Background: Much clinical research of relevance to elderly patients examines individuals who are younger than those who have the disease in question. A good example is heart failure. Therefore, we investigated the extent of exclusion of older individuals in ongoing clinical trials regarding heart failure. Methods: In the context of the Increasing the PaRticipation of the ElDerly in Clinical Trials (PREDICT) study, data from ongoing clinical trials regarding heart failure were extracted from the World Health Organization Clinical Trials Registry Platform on December 1, 2008. Main outcome measures were the proportion of trials excluding patients by an arbitrary upper age limit or by other exclusion criteria that might indirectly cause limited recruitment of older individuals. We classified exclusion criteria into 2 categories: justified or poorly justified. Results: Among 251 trials investigating treatments for heart failure, 64 (25.5%) excluded patients by an arbitrary upper age limit. Such exclusion was significantly more common in trials conducted in the European Union than in the United States (31/96 [32.3%] vs 17/105 [16.2%]; P=.007) and in drug trials sponsored by public institutions vs those by private entities (21/59 [35.6%] vs 5/36 [13.9%]; P=.02). Overall, 109 trials (43.4%) on heart failure had 1 or more poorly justified exclusion criteria that could limit the inclusion of older individuals. A similar proportion of clinical trials with poorly justified exclusion criteria was found in pharmacologic and nonpharmacologic trials. Conclusion: Despite the recommendations of national and international regulatory agencies, exclusion of older individuals from ongoing trials regarding heart failure continues to be widespread.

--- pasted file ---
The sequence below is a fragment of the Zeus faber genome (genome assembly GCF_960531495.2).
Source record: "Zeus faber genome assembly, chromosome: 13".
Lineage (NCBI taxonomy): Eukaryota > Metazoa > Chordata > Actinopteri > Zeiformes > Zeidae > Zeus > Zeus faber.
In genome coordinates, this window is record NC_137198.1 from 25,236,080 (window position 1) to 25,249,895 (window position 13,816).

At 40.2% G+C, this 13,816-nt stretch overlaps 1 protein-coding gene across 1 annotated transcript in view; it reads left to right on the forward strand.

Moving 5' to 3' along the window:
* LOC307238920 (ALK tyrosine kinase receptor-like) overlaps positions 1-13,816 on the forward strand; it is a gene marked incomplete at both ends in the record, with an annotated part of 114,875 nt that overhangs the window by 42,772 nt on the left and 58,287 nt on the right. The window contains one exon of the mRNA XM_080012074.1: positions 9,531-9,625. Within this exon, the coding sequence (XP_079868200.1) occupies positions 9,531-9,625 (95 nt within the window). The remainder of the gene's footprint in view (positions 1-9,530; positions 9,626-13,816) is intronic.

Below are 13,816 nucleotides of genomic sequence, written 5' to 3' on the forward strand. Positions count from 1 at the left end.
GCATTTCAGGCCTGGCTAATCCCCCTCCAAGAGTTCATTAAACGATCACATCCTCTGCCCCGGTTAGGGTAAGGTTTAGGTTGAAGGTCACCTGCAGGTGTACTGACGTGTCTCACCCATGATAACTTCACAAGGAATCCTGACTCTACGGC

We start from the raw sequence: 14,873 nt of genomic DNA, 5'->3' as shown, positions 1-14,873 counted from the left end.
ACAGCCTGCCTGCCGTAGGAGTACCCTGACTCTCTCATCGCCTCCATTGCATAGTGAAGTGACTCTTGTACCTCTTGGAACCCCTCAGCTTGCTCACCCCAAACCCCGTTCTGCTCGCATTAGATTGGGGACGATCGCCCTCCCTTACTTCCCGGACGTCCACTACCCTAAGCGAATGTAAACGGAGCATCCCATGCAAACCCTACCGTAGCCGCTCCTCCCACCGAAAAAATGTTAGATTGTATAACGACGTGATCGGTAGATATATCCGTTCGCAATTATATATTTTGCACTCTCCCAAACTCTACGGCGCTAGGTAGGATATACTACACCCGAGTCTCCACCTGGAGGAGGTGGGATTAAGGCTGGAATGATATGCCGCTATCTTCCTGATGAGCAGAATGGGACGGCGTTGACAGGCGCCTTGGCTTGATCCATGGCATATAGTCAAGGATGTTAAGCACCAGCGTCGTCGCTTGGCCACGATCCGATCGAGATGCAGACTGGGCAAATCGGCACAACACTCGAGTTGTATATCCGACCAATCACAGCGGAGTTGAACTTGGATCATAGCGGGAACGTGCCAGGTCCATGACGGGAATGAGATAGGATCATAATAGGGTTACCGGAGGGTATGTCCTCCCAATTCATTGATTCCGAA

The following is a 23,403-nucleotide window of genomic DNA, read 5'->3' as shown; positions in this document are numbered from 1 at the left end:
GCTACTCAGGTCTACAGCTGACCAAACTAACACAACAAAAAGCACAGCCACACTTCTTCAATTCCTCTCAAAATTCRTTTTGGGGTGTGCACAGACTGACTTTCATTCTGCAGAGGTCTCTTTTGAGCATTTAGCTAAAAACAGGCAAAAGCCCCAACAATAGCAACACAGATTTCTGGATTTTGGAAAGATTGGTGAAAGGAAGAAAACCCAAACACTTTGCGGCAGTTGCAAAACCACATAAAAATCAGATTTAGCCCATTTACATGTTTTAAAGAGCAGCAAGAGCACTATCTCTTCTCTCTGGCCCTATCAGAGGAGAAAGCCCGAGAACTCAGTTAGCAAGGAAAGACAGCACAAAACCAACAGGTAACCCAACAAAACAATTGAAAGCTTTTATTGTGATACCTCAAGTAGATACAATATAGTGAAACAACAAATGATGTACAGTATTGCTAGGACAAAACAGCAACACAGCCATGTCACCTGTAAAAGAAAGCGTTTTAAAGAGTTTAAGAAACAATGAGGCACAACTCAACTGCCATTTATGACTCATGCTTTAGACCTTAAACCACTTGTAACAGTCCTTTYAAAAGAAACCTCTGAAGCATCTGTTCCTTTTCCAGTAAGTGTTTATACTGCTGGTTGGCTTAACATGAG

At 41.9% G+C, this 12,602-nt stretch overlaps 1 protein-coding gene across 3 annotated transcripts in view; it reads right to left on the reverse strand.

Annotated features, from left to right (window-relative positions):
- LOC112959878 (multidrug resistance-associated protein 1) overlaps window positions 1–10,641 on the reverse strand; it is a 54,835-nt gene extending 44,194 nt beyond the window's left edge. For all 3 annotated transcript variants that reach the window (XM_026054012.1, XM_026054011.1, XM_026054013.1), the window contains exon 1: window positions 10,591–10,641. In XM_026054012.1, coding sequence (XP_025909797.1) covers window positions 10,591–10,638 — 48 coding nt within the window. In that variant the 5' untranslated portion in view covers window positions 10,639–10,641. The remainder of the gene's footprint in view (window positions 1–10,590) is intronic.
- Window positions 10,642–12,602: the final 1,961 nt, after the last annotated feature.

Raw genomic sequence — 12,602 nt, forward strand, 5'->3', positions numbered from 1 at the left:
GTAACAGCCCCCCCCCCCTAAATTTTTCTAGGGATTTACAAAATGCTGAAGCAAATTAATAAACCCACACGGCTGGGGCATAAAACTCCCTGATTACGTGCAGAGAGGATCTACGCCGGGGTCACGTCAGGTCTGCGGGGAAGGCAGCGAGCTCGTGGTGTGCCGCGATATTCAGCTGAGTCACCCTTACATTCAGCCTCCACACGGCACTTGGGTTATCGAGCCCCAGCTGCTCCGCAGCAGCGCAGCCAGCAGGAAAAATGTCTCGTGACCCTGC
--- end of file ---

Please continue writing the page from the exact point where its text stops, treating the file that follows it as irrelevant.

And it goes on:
ASJC Scopus subject areas
- Internal Medicine